The Philosophy Of Law

The Philosophy Of Law



The Philosophy of​ Law
When we​ think of​ law,​ and what law means to​ us as​ a​ society,​ we​ all have a​ good idea,​ or​ rather an​ innate sense,​ of​ what law is​ and the​ kind of​ things to​ expect .​
But trying to​ put an​ accurate definition on​ what law is​ is​ somewhat more of​ a​ difficult task .​
This very question lies at​ the​ heart of​ the​ study of​ jurisprudence,​ or​ legal philosophy .​
Since early civilisation,​ philosophers and thinkers have worked with a​ view to​ establishing a​ definitive meaning of​ what law is​ and where it​ fits in​ to​ the​ community .​
From these efforts have arisen major 'schools' of​ thought which demonstrate ideas and concepts distinct from one and other yet equally valid in​ their interpretations.
When asked 'what is​ law?',​ most people will proffer an​ initial response along the​ lines of​ 'law is​ rules',​ or​ on​ a​ more complex level,​ 'law is​ the​ rules that regulate our behaviour' .​
This basic response is​ actually very valid,​ and true it​ forms the​ cornerstone of​ numerous schools of​ thought .​
However,​ posing slightly more probing questions raises doubts as​ to​ the​ validity of​ this statement,​ and casts doubt over a​ large consensus of​ lay-opinion on​ the​ matter .​
For example,​ if​ the​ law is​ a​ regulatory body of​ rules,​ then by itself it​ is​ useless .​
Rules alone can surely only set parameters at​ most,​ and can never seek to​ regulate independently .​
In order to​ provide this regulatory aspect,​ there is​ a​ requirement for something more; there is​ a​ requirement for enforcement,​ or​ coercion .​
In our society,​ this is​ provided by the​ threat of​ sanctions like prison and fines .​
Therefore our traditional notion of​ law as​ 'rules' is​ deeply flawed: law must be more of​ an​ interaction between rules and a​ physical persuasion .​
In other words,​ we​ need some motivation to​ obey the​ law,​ partly as​ a​ consequence of​ our nature as​ human beings,​ to​ keep us within its boundaries and to​ keep up above its line of​ governance,​ therefore there is​ more required to​ offer an​ accurate description than this simple straightforward idea.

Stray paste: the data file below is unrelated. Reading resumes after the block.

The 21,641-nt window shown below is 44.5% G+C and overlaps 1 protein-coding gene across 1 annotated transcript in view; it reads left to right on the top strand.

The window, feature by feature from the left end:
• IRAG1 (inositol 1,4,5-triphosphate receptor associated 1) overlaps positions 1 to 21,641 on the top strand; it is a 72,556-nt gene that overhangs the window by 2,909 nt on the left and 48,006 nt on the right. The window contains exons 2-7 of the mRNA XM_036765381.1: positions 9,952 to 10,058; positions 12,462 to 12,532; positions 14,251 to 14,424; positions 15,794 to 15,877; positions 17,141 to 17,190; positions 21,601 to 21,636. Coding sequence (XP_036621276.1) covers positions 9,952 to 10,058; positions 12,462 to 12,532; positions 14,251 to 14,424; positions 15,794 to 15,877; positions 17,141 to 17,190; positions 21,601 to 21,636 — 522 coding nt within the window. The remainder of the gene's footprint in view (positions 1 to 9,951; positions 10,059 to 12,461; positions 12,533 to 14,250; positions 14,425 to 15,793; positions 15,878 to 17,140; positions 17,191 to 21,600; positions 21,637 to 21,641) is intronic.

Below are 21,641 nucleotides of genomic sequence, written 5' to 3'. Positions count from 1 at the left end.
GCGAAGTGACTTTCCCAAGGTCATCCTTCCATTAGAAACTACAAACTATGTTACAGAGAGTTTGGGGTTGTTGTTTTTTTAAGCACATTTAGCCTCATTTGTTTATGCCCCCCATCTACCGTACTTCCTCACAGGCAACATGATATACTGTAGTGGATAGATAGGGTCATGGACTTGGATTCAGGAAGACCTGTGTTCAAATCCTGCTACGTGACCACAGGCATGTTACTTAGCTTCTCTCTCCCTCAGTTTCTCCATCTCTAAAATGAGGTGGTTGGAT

Consider also this fundamental point in​ determining the​ nature of​ law at​ a​ conceptual level .​
If the​ law,​ as​ we​ see it,​ is​ a​ body of​ rules,​ in​ what sense do these rules operate,​ i.e .​
are the​ prescriptive (how one must behave),​ or​ descriptive (how the​ majority of​ society behave) .​
If it​ is​ prescriptive,​ there would essentially be a​ requirement for every citizen to​ learn the​ law from a​ young age in​ order to​ ensure consistency with the​ proscriptive body of​ legislation .​
If on​ the​ other hand it​ is​ descriptive of​ how society behaves,​ this raises the​ problem of​ authority: the​ way society behaves is​ not an​ objective concept,​ therefore why should any given person or​ body of​ people be afforded a​ subjective look at​ what is​ right and what is​ wrong? In a​ nation with strong fundamental freedoms,​ it​ is​ even more peculiar that the​ law is​ allowed to​ operate,​ if​ it​ were to​ operate in​ this sense .​
Rather it​ would seem more apt to​ consider law as​ a​ relationship between people internally (with other people) and with the​ state,​ with an​ element of​ mutual consensus in​ achieving the​ relevant social ends.
From this basic analysis of​ the​ conceptual nature of​ law,​ it​ is​ obvious that there is​ scope for debate .​
So much so,​ legal scholars have for generations sought academic argumentation and competition with other writers .​
From Aristotle to​ Dworkin to​ HLA Hart and beyond,​ the​ concept of​ the​ nature of​ law is​ one which is​ both fascinating and complex,​ with many facets and caveats yet to​ be explored .​
In an​ international legal context,​ the​ study of​ jurisprudence transcends jurisdiction and specific legal training moving towards the​ realms of​ independent thought and observation .​
Nevertheless the​ nature of​ law is​ a​ popular academic study,​ as​ well as​ an​ interesting and thought provoking topic for the​ 'everyday' citizen subject to​ its governance.




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